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Hey so I want to create a 3D chess game (3D glass pieces), like the Chess game Vista provides, Chess Titans, but I'm not sure how to get started. I know I should probably use Blender for the modeling and Visual Studios for the programming. Can you provide links to comprehensive tutorials that can help me get started? Thank you

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closed as not a real question by Michael Myers Nov 21 '11 at 21:13

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There are two potentially huge and very separate areas here. 3D graphics, and the chess engine. You should probably approach each topic separately. – ScottS Nov 11 '09 at 2:19
Do you want a pretty chess board or do you want a program that plays chess? Since you are focused on how the game pieces look it sounds like the former is more important. – jmucchiello Nov 11 '09 at 2:49

You should use Microsoft's XNA Game Studio: http://creators.xna.com/en-US/

It's a great API actively maintained by Microsoft and there is a HUGE list of samples and tutorials to help you get started making 3D games right away.

Here's a link to a 3D Othello game written in C# and XNA: http://creators.xna.com/en-US/minigame/minjie

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If you're just getting started, Microsoft's XNA community site is a great place to get going. They have free screencasts that literally start from 0 knowledge and build up from there.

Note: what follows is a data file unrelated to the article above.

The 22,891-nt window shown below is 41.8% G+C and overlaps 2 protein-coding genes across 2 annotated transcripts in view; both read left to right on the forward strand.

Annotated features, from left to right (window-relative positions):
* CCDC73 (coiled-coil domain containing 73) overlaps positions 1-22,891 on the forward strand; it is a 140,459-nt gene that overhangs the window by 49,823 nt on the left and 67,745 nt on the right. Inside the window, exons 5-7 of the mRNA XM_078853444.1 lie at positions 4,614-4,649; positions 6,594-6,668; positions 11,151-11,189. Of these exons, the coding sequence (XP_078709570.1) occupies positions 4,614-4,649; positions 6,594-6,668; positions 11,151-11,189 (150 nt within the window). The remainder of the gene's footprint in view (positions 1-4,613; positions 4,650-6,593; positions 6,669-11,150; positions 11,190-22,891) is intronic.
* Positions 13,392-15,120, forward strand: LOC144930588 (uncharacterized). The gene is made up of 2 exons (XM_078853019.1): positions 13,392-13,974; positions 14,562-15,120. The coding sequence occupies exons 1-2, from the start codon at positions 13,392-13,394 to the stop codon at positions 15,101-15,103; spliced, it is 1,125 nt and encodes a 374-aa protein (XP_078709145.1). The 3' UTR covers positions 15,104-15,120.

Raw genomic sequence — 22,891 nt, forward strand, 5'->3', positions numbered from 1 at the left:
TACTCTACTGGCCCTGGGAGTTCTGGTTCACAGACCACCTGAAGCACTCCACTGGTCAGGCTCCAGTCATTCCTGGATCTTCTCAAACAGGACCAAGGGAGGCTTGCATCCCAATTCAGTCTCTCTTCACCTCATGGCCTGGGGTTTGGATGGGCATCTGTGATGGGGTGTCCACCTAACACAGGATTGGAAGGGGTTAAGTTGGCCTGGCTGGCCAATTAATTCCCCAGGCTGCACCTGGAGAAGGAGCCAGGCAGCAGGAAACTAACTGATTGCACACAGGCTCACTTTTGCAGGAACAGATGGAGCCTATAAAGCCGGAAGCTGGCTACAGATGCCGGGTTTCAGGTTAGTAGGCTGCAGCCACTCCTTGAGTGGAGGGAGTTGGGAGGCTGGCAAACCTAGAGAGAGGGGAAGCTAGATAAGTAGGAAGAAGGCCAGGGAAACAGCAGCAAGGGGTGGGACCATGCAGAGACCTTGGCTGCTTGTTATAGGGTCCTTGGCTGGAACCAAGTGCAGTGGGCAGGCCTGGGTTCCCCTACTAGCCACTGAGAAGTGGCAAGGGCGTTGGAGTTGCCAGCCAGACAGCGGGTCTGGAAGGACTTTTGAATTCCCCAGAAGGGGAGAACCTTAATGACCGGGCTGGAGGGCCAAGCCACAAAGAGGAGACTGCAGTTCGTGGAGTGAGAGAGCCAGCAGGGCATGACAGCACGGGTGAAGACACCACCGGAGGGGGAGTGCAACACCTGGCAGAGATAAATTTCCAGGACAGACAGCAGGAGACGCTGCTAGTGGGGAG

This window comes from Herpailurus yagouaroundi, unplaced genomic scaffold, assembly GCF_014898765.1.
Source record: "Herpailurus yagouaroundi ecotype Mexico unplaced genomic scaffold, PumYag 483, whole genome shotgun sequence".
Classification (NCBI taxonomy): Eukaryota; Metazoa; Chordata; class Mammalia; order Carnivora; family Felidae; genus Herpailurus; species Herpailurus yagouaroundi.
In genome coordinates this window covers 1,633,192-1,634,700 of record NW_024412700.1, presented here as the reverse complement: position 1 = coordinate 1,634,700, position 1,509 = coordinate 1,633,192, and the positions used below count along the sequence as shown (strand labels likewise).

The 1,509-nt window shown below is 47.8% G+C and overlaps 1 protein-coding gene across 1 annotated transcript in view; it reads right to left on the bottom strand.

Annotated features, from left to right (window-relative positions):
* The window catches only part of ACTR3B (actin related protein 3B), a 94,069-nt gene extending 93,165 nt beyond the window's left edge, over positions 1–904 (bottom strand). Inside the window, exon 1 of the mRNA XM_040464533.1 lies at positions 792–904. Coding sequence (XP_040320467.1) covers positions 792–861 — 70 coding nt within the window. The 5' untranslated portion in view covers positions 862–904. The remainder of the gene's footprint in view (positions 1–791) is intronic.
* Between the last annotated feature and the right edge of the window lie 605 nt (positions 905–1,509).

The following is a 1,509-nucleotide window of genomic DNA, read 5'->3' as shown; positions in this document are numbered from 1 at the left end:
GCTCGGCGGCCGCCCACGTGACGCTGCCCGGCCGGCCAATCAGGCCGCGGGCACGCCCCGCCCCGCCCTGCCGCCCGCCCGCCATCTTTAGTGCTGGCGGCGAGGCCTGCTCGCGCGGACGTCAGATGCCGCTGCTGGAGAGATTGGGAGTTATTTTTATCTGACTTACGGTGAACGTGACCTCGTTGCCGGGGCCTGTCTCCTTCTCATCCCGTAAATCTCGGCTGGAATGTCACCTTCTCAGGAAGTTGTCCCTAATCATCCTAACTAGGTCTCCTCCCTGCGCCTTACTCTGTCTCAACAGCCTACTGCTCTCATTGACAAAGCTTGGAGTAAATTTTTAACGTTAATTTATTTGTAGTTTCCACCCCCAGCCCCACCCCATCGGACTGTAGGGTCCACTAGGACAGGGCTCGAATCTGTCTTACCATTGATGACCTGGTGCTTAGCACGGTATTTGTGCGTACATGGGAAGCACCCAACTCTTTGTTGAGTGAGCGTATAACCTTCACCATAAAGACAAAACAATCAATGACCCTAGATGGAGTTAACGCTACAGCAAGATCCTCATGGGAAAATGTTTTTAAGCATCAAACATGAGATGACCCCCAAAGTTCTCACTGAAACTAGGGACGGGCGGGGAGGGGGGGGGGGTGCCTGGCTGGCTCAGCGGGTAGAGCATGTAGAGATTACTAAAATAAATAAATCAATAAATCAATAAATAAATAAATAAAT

If you've never made a game before, it's probably a good idea to start simple and work your way up. I taught a High School computer class this past summer in which we first wrote the game as a text-based command line game, and then re-wrote it using XNA's game engine. It seemed boring of course at first, but the students came to realize that the objects which represent the game on the back end are inevitably identical no matter what the graphics are like.

Coding simple first and worrying about graphics second is a good way to get your feet wet without becoming completely overwhelmed by learning tons of things at once.

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Why not start with creating a 3D board and get the AI logic done, with 2D chess pieces.

This way you can get most of the way on your game and then you can change the textures on the board, improve the chess pieces and better control how the light sources will work.

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For the 3d part, check out unity 3d (http://unity3d.com/), the indy version is now free and support the C# language among others.

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